https://vivbennett.blog.gov.uk/2015/09/28/best-start-in-life-alison-burton/

GIVING EVERY CHILD THE BEST START IN LIFE - Alison Burton

In October 2014 Public Health England published Evidence into Action[1] which set out seven strategic priorities for improving the nation’s health including Ensuring every child has the Best Start in Life.  We want to ensure that prevention and health improvement are recognised as essential to good health right from the start from pre-conception to age 5 and through the life course into adulthood.

Pregnancy and first two years of life have a lasting impact on health, wellbeing and success[2].

“The foundations for virtually every aspect of human development – physical, intellectual and emotional – are laid in early childhood. What happens during these early years (starting in the womb) has lifelong effects on many aspects of health and well-being– from obesity, heart disease and mental health, to educational achievement and economic status.”[3]

Michael Marmot, Fair Society, Healthy Lives, 2010

Most babies in England are born healthy and go on to lead happy healthy lives so why are pregnancy and the early years public health priorities? Here are a few statistics

  • 80% of brain development takes place by the age of 3[4]
  • Up to 20% of women develop a mental health problem during pregnancy or within a year of giving birth. This can lead to disordered early attachment with long term consequences for mother and baby[5]
  • Around 1 in 10 (9.5%) of children are obese at age 4/5 years[6]
  • 7% of children around five years of age have speech, language and communication needs (SLCN)[7]
  • 27% of children have tooth decay at age 5 years[8]

These numbers are averages for the population if we dig a little deeper we can see that they mask a much higher level of need for some children and families.  For example,

  • Overall 60% of children achieve a good level of development at the end of reception as measured by the Foundation Stage Profile but there is a 12 percentage point social gradient between poorest 30% and the rest[9]
  • Half of children in areas of social disadvantage have significant language delays[10]
  • 5% of 4 – 5 years old are obese – poorest children have almost double obesity rates of 12% compared with 6.6% in the least deprived areas. Rates double by Year 6 [11]
  • In 2013 the CMO reported that key adverse health outcomes would be reduced by 18 – 59% if all children were as healthy as the most socially advantaged[12]

Through the “Best Start in Life” programme PHE will have a leading role in supporting local authorities as the new commissioners of the Healthy Child Programme (HCP) for 0 – 5s.   Through public health leadership and strong partnerships we want to improve children’s outcomes and narrow health inequalities by:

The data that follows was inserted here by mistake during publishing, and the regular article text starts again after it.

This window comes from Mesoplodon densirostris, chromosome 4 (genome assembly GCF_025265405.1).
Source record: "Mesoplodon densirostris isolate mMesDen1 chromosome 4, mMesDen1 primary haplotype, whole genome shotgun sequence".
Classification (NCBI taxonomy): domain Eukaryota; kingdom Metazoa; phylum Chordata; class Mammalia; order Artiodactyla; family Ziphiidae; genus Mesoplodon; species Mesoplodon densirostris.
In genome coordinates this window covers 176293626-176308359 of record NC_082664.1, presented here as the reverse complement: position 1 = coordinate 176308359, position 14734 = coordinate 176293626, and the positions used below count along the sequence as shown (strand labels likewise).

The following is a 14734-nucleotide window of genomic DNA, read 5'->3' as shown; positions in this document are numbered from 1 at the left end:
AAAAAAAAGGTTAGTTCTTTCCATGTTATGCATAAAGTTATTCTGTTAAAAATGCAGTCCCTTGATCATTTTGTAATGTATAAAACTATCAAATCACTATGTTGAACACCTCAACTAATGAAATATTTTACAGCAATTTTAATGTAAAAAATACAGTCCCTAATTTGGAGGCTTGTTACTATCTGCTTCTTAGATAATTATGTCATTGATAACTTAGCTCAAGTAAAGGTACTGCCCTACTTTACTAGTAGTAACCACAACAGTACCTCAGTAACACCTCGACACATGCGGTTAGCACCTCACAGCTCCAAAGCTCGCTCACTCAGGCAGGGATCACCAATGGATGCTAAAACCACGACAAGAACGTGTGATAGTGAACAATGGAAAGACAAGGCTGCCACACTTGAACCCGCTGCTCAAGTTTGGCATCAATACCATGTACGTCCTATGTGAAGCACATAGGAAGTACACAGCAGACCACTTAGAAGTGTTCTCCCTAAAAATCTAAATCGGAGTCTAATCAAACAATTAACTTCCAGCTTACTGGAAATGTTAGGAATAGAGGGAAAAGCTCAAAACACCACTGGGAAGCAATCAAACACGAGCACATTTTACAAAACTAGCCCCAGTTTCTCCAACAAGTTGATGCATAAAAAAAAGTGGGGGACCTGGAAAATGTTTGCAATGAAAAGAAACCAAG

• Providing data, information and evidence to support universal prevention and early identification of need
  • Promoting the 4-5-6 health visiting model
  • Promoting the Government’s extended childcare offer for disadvantaged 2 year olds and the important role that HVs have in identifying and encouraging families to take up the offer[13]
  • Leading work across the system with national and local partners to deliver improvements in health and narrow the gap in health inequalities across the  public health priorities described in the Six High Impact Areas for Early Years[14]:

Alison Burton, Maternity And Early Years Lead, Public Health England
[1] From evidence into action: opportunities to protect and improve the nation’s health.  Public Health England 2014

[2]  The 1001 Critical Days The Importance of the Conception to Age Two Period.  Cross Party Manifesto

[3] Michael Marmot, Fair Society, Healthy Lives, 2010

[4] Conception to Age 2 -  the age of opportunity .  Wave Trust

[5] The Costs of Perinatal Mental Health Problems, Bauer et al., LSE, Centre for Mental Health, 2014

[6]National Child Measurement Programme (2013/14)

[7] Tomblin JB, et al (1997)

[8] Commissioning better oral health for children and young people.  PHE 2013

[9] Department for Education, Foundation Stage Profiles England 2014

[10] Locke, A., Ginsborg, J., and Peers, I. (2002). Development and disadvantage: Implications for early years and beyond. International Journal of Language and Communication Disorders, 37(1), 3-15

[11] National Child Measurement Programme (2013/14)

[12] Annual Report of the Chief Medical Officer 2012. Our Children Deserve Better: Prevention Pays. Department of Health, 2013

[13] Early years.   The report of Her Majesty’s Chief Inspector of Education, Children’s Services and Skills  2015

[14] Early years high Impact Areas.  DH 2014

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